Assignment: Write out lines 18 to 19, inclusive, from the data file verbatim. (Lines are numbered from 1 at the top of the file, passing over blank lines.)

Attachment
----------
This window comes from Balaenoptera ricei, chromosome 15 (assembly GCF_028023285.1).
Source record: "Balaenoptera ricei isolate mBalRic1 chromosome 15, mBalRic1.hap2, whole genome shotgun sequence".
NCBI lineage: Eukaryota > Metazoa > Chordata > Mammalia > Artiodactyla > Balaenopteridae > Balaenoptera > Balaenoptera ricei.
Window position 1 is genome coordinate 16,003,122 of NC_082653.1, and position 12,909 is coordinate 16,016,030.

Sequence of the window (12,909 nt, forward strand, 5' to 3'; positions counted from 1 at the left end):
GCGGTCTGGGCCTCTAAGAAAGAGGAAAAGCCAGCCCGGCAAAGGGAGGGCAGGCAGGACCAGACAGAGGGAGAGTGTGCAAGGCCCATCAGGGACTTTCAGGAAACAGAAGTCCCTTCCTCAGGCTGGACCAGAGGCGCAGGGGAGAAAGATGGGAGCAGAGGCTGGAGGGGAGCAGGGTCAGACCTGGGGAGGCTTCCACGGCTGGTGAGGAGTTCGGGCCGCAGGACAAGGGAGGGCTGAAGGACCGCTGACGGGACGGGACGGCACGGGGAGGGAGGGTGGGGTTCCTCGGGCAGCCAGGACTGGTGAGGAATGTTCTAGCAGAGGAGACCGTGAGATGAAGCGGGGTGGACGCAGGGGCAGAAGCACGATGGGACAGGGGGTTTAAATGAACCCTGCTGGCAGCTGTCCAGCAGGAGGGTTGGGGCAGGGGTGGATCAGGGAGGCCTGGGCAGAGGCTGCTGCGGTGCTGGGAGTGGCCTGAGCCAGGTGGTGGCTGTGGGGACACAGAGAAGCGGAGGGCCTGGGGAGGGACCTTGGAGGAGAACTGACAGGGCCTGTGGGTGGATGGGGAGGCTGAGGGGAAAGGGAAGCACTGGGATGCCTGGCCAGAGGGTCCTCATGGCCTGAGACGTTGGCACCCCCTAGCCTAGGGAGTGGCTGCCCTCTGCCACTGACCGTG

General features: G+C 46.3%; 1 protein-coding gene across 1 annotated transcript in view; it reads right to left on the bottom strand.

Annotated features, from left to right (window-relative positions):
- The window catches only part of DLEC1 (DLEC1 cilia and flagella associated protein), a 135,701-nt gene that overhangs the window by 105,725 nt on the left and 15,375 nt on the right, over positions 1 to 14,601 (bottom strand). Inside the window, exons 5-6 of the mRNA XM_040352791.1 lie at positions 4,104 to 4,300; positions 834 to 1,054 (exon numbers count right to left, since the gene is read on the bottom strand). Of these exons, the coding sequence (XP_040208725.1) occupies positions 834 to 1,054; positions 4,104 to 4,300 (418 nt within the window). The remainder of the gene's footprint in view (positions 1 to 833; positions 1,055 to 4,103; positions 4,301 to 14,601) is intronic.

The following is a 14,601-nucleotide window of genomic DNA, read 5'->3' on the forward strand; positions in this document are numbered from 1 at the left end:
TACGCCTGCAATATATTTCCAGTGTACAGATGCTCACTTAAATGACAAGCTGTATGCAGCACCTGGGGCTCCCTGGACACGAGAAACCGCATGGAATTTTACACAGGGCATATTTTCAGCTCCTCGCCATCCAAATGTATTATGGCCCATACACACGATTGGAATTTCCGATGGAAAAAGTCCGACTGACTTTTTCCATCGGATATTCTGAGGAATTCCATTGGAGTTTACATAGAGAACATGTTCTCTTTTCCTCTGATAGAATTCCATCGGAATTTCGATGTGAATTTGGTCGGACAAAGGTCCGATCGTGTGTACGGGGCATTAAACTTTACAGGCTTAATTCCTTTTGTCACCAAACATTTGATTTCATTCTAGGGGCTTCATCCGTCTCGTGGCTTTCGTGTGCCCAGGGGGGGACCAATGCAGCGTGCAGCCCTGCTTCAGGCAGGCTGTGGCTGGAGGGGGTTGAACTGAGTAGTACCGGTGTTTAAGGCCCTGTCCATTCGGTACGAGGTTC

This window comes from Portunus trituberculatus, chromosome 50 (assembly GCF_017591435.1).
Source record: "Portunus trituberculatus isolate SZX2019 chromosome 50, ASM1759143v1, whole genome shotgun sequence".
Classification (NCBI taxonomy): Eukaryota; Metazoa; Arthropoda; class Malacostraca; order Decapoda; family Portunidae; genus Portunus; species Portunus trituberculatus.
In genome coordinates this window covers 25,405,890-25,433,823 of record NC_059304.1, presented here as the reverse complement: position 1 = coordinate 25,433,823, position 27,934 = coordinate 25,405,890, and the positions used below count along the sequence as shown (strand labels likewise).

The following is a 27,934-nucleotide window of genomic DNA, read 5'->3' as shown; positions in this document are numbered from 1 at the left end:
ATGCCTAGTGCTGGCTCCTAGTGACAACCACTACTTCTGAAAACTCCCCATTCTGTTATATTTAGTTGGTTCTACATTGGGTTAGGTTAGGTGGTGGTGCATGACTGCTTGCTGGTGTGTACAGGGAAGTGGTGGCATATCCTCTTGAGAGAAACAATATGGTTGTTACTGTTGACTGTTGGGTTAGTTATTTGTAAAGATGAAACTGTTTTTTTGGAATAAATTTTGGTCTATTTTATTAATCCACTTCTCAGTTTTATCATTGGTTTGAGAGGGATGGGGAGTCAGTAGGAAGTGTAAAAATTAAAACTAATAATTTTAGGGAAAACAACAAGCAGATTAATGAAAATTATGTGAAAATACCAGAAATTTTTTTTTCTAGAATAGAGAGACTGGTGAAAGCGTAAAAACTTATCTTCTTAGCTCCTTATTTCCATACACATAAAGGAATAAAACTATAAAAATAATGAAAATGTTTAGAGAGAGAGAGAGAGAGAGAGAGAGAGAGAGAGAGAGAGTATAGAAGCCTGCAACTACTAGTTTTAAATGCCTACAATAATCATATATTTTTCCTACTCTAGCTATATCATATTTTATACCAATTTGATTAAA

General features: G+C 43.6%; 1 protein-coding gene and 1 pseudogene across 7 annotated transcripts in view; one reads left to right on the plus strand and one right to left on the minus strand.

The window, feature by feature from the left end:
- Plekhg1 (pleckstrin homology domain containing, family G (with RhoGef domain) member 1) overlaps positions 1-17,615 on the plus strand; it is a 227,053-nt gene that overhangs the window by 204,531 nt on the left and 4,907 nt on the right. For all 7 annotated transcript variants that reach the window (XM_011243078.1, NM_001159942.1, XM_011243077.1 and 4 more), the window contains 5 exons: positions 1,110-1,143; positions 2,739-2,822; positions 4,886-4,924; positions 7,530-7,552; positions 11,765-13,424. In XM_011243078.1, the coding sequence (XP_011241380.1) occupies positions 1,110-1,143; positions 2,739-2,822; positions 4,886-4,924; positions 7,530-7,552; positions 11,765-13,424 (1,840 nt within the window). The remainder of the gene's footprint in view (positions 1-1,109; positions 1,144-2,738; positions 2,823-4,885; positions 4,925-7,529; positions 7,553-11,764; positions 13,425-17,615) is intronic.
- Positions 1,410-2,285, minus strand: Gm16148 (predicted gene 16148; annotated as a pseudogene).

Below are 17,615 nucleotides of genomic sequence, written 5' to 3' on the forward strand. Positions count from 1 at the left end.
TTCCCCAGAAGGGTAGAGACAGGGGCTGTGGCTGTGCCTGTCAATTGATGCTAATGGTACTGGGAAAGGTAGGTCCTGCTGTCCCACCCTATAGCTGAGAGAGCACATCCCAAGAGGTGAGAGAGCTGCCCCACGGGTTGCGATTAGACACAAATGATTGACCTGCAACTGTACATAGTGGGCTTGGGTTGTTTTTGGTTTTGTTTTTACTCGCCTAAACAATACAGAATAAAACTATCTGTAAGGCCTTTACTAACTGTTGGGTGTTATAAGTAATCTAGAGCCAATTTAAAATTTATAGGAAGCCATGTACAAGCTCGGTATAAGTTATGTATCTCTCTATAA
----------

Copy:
General features: G+C 43.6%; 1 protein-coding gene and 1 pseudogene across 7 annotated transcripts in view; one reads left to right on the plus strand and one right to left on the minus strand.

The window, feature by feature from the left end: